Admittedly, the ban is largely symbolic. Greek-system organizations hold few social functions during exams and the Christmas holidays. But the symbolism is important. It’s a sign that the UVa administration holds sororities and fraternities collectively accountable for a presumed epidemic of sexual assault. The administration is effectively saying that the Greek system, as opposed to specific fraternities, is responsible in whole or in part for the problem.

The university’s persistence in sanctioning sororities and fraternities is all the more remarkable given the fact that the Rolling Stone gang rape story that ignited the controversy has been thoroughly discredited. While it remains possible that the young woman, “Jackie,” who told the story may have experienced some kind of traumatic event, there is almost no way at this point of knowing what happened, where it took place or who was responsible. The evidence suggests that Phi Kappa Psi, where the gang rape allegedly occurred, was not involved at all.

There is a generalized upwelling of angst and concern at UVa about unhappy sexual encounters, some of which may legitimately be called “rape” but some of which may not. Many women have told stories of being coerced into sex, usually in the context of binge drinking and hook-ups. Undoubtedly there is a very real problem that needs to be addressed — women should not be coerced into having sex under any circumstances, period, end of story — but there is much that we don’t know. We don’t know how many of these incidents occurred while both participants were drunk, and we don’t know whether consent was given or implied, and we don’t know how many episodes constitute “regret sex” — women waking up in the morning and going, ewwww, I did what? or waking up in the morning and being shabbily treated by the man she’d just slept with.

We don’t know how many of these incidents took place in fraternities, as opposed to sororities, dormitories or off-campus housing.  We don’t know how many incidents involved physical coercion by males or how many involved social coercion — women engaging in sexual activity solely to avoid ridicule by their peers. I don’t know the answers to those questions, and neither does anybody else.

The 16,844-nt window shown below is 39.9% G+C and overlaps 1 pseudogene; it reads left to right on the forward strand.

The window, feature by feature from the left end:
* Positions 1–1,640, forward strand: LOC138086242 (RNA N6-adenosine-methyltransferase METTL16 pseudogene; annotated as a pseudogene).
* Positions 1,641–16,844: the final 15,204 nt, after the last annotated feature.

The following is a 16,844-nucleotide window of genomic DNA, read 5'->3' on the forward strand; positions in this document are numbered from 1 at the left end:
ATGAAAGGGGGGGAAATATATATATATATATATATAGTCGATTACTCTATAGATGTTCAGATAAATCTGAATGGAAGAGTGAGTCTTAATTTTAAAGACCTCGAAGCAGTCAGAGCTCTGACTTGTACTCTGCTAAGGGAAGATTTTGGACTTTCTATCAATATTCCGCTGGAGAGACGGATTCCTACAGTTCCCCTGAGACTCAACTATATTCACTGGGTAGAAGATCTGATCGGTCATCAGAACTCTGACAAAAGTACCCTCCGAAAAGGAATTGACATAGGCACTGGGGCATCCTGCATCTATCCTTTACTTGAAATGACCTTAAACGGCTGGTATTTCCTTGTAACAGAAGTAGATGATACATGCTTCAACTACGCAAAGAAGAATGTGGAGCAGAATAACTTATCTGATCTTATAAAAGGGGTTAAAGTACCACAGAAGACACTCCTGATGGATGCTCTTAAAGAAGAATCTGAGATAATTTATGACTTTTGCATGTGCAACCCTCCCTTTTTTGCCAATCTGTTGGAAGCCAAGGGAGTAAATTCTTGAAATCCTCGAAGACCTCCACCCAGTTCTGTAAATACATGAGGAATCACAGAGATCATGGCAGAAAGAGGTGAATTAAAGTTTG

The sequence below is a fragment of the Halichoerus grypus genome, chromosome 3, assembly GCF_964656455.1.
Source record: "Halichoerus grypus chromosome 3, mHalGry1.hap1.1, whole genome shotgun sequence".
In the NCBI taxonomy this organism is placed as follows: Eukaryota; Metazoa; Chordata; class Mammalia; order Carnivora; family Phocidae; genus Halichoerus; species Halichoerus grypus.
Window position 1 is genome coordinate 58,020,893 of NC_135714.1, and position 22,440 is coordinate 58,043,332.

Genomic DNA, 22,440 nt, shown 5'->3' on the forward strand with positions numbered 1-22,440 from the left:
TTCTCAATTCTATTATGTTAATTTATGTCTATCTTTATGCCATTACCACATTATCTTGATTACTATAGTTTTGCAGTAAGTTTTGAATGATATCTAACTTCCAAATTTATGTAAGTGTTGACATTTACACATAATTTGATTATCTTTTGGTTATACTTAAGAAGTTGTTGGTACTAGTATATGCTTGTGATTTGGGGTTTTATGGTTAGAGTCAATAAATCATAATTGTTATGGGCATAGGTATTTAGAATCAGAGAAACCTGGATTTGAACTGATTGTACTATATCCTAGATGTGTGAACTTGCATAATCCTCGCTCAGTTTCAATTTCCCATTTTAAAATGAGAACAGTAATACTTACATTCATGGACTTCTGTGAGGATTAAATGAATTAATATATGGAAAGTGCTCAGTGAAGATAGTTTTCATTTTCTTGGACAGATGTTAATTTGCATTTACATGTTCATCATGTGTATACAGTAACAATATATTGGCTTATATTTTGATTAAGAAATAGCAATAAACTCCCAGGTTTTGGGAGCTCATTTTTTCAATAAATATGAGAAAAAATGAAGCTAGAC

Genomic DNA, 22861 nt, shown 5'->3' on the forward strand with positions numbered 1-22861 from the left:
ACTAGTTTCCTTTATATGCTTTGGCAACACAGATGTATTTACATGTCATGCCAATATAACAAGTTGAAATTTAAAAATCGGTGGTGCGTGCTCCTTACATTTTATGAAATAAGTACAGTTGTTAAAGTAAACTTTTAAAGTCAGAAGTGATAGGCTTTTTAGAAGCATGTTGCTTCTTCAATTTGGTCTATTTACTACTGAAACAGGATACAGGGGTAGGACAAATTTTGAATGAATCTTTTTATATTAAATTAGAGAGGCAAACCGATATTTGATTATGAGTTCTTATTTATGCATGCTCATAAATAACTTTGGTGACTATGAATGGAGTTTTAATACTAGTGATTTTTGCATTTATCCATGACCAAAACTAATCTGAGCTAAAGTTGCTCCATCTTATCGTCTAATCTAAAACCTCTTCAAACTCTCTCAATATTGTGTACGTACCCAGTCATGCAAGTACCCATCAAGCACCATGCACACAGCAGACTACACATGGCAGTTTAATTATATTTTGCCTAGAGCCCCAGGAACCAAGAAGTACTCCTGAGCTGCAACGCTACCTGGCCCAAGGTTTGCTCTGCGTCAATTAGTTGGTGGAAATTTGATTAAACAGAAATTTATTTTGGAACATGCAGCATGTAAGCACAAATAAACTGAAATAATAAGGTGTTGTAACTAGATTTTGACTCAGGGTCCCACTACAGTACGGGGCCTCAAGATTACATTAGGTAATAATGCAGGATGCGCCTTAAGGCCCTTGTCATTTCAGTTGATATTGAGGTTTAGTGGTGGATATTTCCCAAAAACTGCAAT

But who needs facts? At UVa, anti-rape activists are imposing an ideological template that conflates every form of sexual transgression — from pinching fannies to stalking, raping and murdering someone — as “sexual assault.” We also have a prevalent mindset, that extends into the faculty and administration, that views issues through the prism of gender, race and class and is primed to blame “white male privilege” for every evil under the sun.

Perhaps an unbiased investigation will show that some UVa fraternities are dens of orgiastic depravity. Anything’s possible. Even so, we must hew to the fundamental American principle that we don’t punish the collective for the sins of an individual. Insofar as sexual assaults occur at particular fraternity houses and it can be demonstrated that the fraternities knowingly created an atmosphere of permissiveness that allowed the assaults to occur, the University is arguably within its rights to shut them down. But the idea of punishing innocent fraternities for the sins of the guilty ones is reprehensible. The idea of punishing sororities is beyond reprehensible, it’s ludicrous. Has there been a single documented incident of rape at a sorority house?

A century ago, white segregationists dealt with rape — especially if a black man allegedly raped a white woman — by stringing up a rope and hanging the guy on the spot. Who needs facts? Who needs a court of law? Thankfully, no one is being lynched in the literal sense anymore. But we still have mob rule energized by emotion and prejudice. University administrators need to to address the problem of sexual assault within their community, but it should not be part of the mob.